I have positively charged hollow spherical shell at origin, with radius R. Then negatively charged dot charge at (2R, 0, 0), and I'm supposed to find electric field everywhere.

What seems unclear is the field "behind" the sphere, where from you can not draw straight line to negative point charge. As in the question it is not stated if the spherical shell is conductor material or not. Isn't it with conductor materials that, the electric field of the dot charge can not penetrate through sphere, and thus not contributing to net field everywhere, where it would have to go through the sphere?

And also if the material of spherical shell is conductor, doesn't the point charge change how the postitive charge is distributed at it's surface, which makes it more complicated to calculate the electric field?

It seems to me that it would be too complicated getting the electric field, if the shell would be conductor, and that it should just be assumed to be insulator, but I'd like to be sure.


I don't have enough rep to simply comment, but it's problems like these that Gauss' Law excels at solving.

Following procedure, you draw a Gaussian surface that encloses your sphere and has some symmetries that allow the integral to simplify (in your case a sphere of radius greater than R).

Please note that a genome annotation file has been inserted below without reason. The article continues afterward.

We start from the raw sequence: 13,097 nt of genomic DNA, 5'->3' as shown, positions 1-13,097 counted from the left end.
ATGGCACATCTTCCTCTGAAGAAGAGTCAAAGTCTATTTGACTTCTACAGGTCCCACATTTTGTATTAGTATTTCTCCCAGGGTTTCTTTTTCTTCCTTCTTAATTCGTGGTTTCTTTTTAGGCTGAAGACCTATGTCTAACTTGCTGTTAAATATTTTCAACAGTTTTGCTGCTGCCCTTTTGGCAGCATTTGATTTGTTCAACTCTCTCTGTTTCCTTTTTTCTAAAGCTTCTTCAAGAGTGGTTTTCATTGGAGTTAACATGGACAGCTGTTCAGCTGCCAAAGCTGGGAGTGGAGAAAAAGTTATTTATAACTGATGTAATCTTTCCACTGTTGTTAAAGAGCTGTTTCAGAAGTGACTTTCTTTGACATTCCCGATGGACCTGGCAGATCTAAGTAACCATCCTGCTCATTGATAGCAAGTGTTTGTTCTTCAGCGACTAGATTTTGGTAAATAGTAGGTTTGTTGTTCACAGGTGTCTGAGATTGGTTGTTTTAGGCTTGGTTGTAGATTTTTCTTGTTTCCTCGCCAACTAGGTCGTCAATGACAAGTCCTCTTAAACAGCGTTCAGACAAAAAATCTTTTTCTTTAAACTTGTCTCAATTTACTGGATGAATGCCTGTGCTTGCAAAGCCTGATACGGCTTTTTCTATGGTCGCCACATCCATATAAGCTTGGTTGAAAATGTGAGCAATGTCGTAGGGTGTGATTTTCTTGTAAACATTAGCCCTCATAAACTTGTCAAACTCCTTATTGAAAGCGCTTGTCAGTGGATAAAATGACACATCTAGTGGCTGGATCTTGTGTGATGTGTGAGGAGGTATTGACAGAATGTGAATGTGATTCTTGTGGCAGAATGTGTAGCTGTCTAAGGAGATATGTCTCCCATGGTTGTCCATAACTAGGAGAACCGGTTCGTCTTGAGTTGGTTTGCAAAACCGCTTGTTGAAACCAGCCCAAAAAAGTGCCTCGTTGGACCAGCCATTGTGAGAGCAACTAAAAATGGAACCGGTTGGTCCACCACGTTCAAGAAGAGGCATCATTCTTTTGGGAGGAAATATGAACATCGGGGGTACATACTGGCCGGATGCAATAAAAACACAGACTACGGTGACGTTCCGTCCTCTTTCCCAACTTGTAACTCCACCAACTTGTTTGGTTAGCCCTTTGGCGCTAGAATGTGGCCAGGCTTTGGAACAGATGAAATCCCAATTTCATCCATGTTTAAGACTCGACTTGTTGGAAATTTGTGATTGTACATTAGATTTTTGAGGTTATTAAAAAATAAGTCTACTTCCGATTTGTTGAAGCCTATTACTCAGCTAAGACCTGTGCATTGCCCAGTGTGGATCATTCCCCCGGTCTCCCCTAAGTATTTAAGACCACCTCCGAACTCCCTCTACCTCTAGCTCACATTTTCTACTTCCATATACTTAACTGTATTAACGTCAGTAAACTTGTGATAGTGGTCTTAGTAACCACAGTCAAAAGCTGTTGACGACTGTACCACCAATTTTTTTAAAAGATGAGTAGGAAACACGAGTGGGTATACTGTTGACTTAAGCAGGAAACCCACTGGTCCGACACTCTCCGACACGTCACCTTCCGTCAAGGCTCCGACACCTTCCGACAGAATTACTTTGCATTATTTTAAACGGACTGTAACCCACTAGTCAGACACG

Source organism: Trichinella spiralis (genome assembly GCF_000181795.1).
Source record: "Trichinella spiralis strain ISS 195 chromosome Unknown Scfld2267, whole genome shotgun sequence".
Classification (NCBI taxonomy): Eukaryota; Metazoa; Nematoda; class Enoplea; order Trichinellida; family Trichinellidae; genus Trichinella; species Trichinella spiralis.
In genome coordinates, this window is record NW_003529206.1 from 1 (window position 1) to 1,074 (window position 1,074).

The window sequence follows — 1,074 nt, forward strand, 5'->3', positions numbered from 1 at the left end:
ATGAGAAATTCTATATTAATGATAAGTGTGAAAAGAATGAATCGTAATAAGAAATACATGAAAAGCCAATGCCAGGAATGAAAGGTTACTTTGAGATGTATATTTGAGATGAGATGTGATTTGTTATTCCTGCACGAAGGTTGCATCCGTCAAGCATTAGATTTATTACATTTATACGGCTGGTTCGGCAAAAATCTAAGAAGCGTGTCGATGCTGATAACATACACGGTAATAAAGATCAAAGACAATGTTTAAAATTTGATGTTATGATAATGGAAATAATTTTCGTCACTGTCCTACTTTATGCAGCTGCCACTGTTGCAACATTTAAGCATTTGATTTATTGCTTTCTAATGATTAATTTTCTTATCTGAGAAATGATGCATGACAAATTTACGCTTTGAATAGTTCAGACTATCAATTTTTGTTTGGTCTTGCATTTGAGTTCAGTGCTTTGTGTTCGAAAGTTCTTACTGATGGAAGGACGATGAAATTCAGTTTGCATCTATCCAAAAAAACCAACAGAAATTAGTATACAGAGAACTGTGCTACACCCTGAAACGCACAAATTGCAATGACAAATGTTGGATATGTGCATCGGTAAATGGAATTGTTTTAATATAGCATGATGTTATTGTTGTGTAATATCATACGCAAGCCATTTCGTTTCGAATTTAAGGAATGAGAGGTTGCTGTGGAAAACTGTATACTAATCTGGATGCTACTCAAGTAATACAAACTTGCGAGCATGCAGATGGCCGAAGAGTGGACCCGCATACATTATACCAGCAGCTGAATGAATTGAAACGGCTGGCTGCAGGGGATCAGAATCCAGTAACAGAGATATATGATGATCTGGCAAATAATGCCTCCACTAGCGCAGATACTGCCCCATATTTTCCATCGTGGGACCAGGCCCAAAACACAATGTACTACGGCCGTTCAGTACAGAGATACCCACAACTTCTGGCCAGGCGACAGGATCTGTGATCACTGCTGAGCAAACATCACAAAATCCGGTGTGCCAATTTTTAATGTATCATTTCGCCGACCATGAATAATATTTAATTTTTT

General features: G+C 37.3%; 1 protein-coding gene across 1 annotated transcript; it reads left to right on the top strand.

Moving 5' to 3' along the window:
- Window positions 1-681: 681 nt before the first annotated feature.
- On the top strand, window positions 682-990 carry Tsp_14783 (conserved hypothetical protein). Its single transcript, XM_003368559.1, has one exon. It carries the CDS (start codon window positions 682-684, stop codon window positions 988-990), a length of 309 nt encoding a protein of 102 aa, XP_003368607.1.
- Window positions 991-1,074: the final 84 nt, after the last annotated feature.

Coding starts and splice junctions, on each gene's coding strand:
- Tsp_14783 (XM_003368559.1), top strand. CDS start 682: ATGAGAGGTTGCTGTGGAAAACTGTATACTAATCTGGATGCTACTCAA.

Physically speaking, inside this sphere, the E-field should be zero as there is no charge enclosed for r < R by Gauss' Law.

Outside the sphere r > R we should see the Electric field of a simple point charge of Q [ if we say the sphere has charge distribution Q/Area --> charge enclosed is (Q/Area)*Area ].

Conductor or insulator, the charge within your Gaussian surface should be the same as long as your surface encloses the whole charged sphere, so the distribution shouldn't matter.

I hope this helped. Comments to improve my answer are very welcome.

  • $\begingroup$ I can post comments on my own answer, so please anyone feel free to discuss here. $\endgroup$ – Jordan Simba Mar 4 '16 at 19:57
  • $\begingroup$ Clear for field of sphere with uniform charge distribution. But what if the charge distribution is not uniform? Because isn't that what is caused by the dot charge, if the material of sphere is conductor? $\endgroup$ – PyHop Mar 4 '16 at 20:23
  • $\begingroup$ And also can that then be somehow applied to situation with both spherical shell and dot charge? As I've thought electric field cannot go through conductor, which (I guess) would mean the net field is not just sum of both everywhere outside the sphere? Or am I completely wrong now? $\endgroup$ – PyHop Mar 4 '16 at 20:33
  • $\begingroup$ If you wish to find out the E-field of your sphere (on its own in free-space), we can only measure the effect of the field, hence we introduce a test charge, and in order for our solution to be that of JUST the sphere, we ignore the effects of the test charge on the sphere. So you were right when you asked your question. $\endgroup$ – Jordan Simba Mar 5 '16 at 22:36

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